The Origins and Health Benefits of Cinnamon

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Cinnamon Origins

Humans have used Cinnamon for thousands of years. It is believed to have been widely used in China around 2000 B.C for its medicinal properties and was brought to Europe in the middle ages by Arab traders, quickly becoming very popular with the European elite

As it was transported by land Cinnamon became a rare and expensive ingredient, reserved exclusively for the richer member of society for whom the spice had become a validation of status. It was used to add flavour to food (especially when combined with ginger) and to preserve meat during the cold winter months. It was also seen as a digestive aid.


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Different Types Of Cinnamon

There are actually hundreds of types of Cinnamon, but only four varieties are used for commercial purposes.

These are: Ceylon Cinnamon (Sri- Lanka), Cassia (China), Saigon Cinnamon (Vietnam) and Korintje Cinnamon.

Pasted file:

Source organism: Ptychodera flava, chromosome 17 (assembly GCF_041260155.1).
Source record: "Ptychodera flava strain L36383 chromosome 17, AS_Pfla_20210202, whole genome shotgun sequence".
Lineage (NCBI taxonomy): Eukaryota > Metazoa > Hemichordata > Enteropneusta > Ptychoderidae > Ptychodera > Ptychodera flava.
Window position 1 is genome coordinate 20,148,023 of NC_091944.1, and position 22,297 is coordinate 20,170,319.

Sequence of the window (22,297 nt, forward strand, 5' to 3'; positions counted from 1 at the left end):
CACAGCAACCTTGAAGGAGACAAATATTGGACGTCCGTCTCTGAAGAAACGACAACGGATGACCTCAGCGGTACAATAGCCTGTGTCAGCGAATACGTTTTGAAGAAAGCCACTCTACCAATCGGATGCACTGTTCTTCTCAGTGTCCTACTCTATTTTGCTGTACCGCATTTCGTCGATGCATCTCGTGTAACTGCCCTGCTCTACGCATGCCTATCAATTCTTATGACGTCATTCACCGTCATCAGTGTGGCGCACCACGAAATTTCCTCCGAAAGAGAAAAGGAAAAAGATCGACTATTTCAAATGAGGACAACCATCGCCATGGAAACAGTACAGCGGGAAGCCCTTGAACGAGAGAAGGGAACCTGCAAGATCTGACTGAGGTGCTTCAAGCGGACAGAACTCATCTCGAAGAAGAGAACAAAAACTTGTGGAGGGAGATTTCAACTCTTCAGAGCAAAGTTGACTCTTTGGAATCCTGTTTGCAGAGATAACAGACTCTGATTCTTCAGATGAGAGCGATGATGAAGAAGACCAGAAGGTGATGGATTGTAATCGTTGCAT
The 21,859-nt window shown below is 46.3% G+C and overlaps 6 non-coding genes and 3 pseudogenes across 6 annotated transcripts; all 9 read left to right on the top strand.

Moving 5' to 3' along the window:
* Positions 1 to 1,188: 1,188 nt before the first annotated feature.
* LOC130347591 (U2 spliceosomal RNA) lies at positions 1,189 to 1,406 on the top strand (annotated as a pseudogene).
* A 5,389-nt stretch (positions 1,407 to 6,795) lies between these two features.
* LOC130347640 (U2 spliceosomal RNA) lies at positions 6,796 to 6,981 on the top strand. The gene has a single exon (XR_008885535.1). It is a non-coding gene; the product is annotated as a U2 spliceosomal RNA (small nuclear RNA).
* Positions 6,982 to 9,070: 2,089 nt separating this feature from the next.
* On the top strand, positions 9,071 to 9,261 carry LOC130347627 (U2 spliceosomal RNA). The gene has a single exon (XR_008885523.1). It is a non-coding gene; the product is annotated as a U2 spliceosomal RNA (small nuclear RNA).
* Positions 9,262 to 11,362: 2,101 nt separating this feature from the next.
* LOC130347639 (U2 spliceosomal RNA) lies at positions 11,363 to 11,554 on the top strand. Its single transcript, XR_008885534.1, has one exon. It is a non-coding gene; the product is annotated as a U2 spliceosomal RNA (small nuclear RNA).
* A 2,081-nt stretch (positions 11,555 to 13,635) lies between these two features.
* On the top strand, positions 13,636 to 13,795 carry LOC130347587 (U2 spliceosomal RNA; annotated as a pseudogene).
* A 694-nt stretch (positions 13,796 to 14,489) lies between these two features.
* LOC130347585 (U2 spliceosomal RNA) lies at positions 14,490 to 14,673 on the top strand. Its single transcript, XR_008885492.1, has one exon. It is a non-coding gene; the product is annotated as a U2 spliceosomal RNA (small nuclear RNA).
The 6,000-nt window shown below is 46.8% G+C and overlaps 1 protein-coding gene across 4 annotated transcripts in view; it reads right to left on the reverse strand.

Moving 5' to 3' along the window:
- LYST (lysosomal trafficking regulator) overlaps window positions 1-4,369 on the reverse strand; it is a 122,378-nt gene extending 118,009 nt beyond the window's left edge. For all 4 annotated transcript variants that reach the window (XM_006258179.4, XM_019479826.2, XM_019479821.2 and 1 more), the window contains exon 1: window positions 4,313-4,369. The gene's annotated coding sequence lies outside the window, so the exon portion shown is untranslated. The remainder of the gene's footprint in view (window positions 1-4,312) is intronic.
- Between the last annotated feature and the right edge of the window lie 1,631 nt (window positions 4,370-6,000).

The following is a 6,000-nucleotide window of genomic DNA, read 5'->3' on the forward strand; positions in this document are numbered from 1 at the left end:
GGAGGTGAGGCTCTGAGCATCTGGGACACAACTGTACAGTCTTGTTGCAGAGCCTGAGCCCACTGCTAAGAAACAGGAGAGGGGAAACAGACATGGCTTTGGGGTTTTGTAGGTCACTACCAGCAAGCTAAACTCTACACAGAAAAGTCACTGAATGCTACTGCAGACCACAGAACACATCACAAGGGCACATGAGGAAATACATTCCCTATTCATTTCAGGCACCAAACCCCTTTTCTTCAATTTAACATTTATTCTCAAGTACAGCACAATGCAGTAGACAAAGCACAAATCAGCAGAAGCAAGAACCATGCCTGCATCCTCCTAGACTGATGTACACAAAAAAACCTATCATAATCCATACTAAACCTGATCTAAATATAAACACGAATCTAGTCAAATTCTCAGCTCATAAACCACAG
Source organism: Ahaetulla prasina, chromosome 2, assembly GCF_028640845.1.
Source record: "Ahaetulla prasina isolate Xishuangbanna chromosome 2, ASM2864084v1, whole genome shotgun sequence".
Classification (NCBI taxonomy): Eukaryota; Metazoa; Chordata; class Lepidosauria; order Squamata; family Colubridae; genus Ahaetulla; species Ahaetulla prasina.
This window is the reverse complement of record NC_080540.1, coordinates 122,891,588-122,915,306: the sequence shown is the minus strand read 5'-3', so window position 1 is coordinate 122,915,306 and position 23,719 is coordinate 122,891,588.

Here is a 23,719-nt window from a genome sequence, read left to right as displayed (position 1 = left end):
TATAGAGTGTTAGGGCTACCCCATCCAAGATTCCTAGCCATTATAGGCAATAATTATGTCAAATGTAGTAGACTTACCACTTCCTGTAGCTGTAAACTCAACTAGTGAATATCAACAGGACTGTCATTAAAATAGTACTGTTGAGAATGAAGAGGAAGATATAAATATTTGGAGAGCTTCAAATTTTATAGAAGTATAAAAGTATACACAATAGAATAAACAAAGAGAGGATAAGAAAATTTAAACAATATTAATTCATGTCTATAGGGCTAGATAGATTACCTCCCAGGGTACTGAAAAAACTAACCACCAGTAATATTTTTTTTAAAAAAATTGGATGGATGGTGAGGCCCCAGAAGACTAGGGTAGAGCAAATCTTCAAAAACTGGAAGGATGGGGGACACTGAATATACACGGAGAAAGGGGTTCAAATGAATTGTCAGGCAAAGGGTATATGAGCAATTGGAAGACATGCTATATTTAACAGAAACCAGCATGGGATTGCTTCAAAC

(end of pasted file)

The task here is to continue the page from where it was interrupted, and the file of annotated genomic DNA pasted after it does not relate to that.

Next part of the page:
Ceylon is the most common and dates back to the fifteen hundreds when Portuguese explorers invaded Sri Lanka, and started exporting the aromatic spice back to Europe. It has a subtle taste and aroma, and is widely used in cooking especially in sweet dishes, as it will not overpower the flavour.

Cassia originated in china, but is now cultivated in many South East Asian countries, including Malaysia, Thailand and Indonesia. It is a cheaper variety, which tends to be more pungent, less sweet, less delicate and has a slightly bitter flavour.

Saigon and Korintje cinnamon are of the Cassia type with only slight variations in colour, taste, and form to common Chinese cinnamon. Saigon Cinnamon is the most potent of the Cassia variety with a sweeter taste and stronger aroma. It is gaining in popularity, and of course is our personal favourite!

It is often said that some varieties are better than others, but in truth the differences are mainly in flavour rather than quality. For the best quality cinnamon, the secret has more to do with how fresh the spice is and it is not uncommon for some packaged supermarket varieties to be years old.